Up to 20,000 gulls have been estimated in the autumn roosts, with 6,000 Black-heads alone counted on one occasion. Such high numbers have made the rarer gulls harder still to spot, though a second winter Mediterranean Gull was recorded on 17 October and, the following month, an adult ‘Med’ plus a Caspian Gull were noted on 22 November.
Meanwhile, birders were scratching their heads over a possible Baltic Gull (sub-species of Lesser Black-backed) on 27 and 30 October, and the reservoir continues to be a magnet for ‘bonxies’ with the second Great Skua site record for the year in October. Carsington has, amazingly, produced half of all Derbyshire records of Great Skua.
Of the numerous waterfowl using the reservoir, Coot has as ever produced the highest count, with 1,318 in October, though Tufted Duck (638), Wigeon (342), Teal (277) and Pochard (131) have also been seen in some profusion. Other winter ducks returning, though in considerably smaller numbers, have included Pintail, Goosander, Goldeneye and Common Scoter, with Red-crested Pochard also seen fairly regularly.
Those enjoying the monthly ‘Birdwatching for Beginners’ walk in October, were amazed to see (and, with a bit of help, identify) a Snow Goose, which was seen on a couple of further occasions among other geese. It was a pure bird, but highly likely an escapee – as was a Brent Goose seen among Canadas on 27 October.
By the end of November we are still awaiting our regular winter visit from one or more Great Northern Diver; one did turn up on 28 October but stayed only briefly, as did a Black-necked Grebe earlier that month, though another turned up five days later, on 9 September, and stayed nearly two months, much to the delight of the numerous birders that spotted it.
Great-crested Grebes have numbered up to 60, while the absence of Brutus – the cannibal Yellow-legged Gull – allowed the Little Grebe population to climb to 35 in September, the highest total since 2010. We’re all hoping Brutus’ GPS is faulty this year and he fails to return.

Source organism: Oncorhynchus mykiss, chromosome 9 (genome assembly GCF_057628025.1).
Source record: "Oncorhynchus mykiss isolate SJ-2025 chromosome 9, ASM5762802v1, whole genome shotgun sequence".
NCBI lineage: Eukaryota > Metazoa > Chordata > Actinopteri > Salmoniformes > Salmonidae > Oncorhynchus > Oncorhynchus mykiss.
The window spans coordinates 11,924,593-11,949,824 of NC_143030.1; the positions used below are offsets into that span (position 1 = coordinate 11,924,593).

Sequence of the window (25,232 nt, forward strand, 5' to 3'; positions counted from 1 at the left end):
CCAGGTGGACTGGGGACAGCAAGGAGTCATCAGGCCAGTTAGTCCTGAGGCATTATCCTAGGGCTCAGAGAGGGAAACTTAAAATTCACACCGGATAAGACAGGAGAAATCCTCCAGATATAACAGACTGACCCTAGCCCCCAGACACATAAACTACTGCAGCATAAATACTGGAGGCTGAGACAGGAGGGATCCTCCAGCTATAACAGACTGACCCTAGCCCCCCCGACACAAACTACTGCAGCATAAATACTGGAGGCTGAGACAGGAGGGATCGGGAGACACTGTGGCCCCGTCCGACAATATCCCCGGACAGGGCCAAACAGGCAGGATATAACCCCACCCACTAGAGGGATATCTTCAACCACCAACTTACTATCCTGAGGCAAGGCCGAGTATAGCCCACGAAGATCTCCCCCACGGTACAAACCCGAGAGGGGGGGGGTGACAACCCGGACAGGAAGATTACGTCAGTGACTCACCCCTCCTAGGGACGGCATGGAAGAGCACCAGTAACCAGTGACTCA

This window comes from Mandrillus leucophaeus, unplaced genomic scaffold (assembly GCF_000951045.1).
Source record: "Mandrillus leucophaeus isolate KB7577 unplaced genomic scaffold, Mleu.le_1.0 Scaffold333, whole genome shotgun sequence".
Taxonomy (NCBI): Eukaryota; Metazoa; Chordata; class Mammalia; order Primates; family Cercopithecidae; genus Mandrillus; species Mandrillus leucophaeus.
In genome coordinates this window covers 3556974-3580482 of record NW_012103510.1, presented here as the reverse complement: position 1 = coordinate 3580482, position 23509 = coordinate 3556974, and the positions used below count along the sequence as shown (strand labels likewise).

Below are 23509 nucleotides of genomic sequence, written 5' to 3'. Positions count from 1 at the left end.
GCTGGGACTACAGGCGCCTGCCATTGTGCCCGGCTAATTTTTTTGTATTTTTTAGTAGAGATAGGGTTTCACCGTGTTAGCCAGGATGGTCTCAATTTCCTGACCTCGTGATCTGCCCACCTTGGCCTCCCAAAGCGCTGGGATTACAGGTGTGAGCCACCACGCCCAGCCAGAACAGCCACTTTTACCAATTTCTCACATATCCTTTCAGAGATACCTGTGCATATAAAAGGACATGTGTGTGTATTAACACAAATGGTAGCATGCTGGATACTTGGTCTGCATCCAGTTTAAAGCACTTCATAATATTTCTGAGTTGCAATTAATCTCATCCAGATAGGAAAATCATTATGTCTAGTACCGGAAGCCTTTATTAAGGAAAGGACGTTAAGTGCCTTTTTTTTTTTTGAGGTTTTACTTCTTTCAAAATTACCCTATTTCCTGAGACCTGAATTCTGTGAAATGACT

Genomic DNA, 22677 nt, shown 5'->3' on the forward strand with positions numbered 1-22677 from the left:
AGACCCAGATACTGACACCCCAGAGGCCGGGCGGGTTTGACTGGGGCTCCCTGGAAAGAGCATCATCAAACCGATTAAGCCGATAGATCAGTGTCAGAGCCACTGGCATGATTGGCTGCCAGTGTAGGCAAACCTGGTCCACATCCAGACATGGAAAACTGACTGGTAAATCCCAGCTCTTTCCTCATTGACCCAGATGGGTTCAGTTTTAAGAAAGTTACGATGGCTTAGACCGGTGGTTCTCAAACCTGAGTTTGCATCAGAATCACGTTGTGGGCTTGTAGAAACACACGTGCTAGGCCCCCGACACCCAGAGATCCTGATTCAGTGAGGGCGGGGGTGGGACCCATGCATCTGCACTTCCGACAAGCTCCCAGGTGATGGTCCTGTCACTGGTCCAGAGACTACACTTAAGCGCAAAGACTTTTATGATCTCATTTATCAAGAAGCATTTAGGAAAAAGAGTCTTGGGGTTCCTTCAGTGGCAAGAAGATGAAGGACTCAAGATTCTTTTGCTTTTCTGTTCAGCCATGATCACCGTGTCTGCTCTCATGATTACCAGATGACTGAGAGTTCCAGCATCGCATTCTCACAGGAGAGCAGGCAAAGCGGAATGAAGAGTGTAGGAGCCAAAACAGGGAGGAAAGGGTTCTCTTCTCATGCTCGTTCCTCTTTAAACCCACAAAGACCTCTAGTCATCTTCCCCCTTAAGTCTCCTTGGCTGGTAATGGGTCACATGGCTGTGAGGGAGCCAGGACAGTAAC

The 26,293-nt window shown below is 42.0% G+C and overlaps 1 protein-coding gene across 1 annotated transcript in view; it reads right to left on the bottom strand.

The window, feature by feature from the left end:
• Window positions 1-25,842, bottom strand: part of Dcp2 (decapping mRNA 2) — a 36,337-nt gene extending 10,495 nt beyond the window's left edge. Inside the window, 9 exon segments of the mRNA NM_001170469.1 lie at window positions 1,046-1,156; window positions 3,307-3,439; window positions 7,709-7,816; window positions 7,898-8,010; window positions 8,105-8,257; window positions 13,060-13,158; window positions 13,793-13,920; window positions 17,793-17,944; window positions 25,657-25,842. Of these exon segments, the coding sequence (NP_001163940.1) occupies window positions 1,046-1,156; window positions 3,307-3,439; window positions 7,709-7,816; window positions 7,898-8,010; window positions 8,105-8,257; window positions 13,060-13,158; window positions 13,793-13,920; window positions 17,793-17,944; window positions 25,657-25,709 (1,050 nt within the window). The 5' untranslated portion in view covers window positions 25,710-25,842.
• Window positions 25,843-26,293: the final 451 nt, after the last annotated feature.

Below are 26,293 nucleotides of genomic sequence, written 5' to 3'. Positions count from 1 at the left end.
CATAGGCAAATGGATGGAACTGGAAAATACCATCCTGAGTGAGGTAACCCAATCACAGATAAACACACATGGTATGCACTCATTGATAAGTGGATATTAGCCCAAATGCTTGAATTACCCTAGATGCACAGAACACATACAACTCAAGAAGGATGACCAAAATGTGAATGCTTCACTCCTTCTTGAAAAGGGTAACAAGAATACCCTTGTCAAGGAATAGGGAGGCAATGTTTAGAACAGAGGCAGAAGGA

Egrets have been notable for their variety as much as their quantity this year. A first ever Cattle Egret was recorded earlier in the year, while September brought a second 2014 record for the Great White Egret. Little Egrets, meanwhile, have popped up most months.
September was a brilliant month for raptors as an Osprey passed through on the 1st, a Red Kite was seen on the 12th, and a juvenile Marsh Harrier called in on the 14th, followed by two Hobbys the following day. Merlins were seen on separate dates in October, and throughout the period the most commonly seen birds of prey were, as usual, Buzzard, Kestrel and Sparrowhawk, with Peregrines also regular.
A Reed Warbler on 15 September was the latest ever for that species at Carsington by some margin, while other summer visitors left more or less on schedule: 130 House Martins were mobbing the visitor centre on 9 September, the last Wheatears were seen on 22 September and the final seven Swallows seen passed through on 5 October. It’s becoming increasingly difficult to be sure when the last Blackcaps and Chiffchaffs are recorded, since they are believed to overwinter with increasing regularity in Derbyshire.
Those passerines seen in greater numbers during the winter – like Siskin, Lesser Redpoll and Linnet – have duly arrived and made their presence known, along with true winter migrants such as Brambling. White, Yellow, Grey and Pied Wagtails were all recorded during this period, with the latter logging the highest total, at 115, while a Rock Pipit was a noteworthy sighting on 15 October.
THRILLING TALKS WARM UP OUR WINTER PROGRAMME … NOW FOR XMAS PARTY!
Visitors to our indoor season of illustrated talks this autumn have experienced a breathtaking whirlwind tour of the globe, calling in on no fewer than three continents!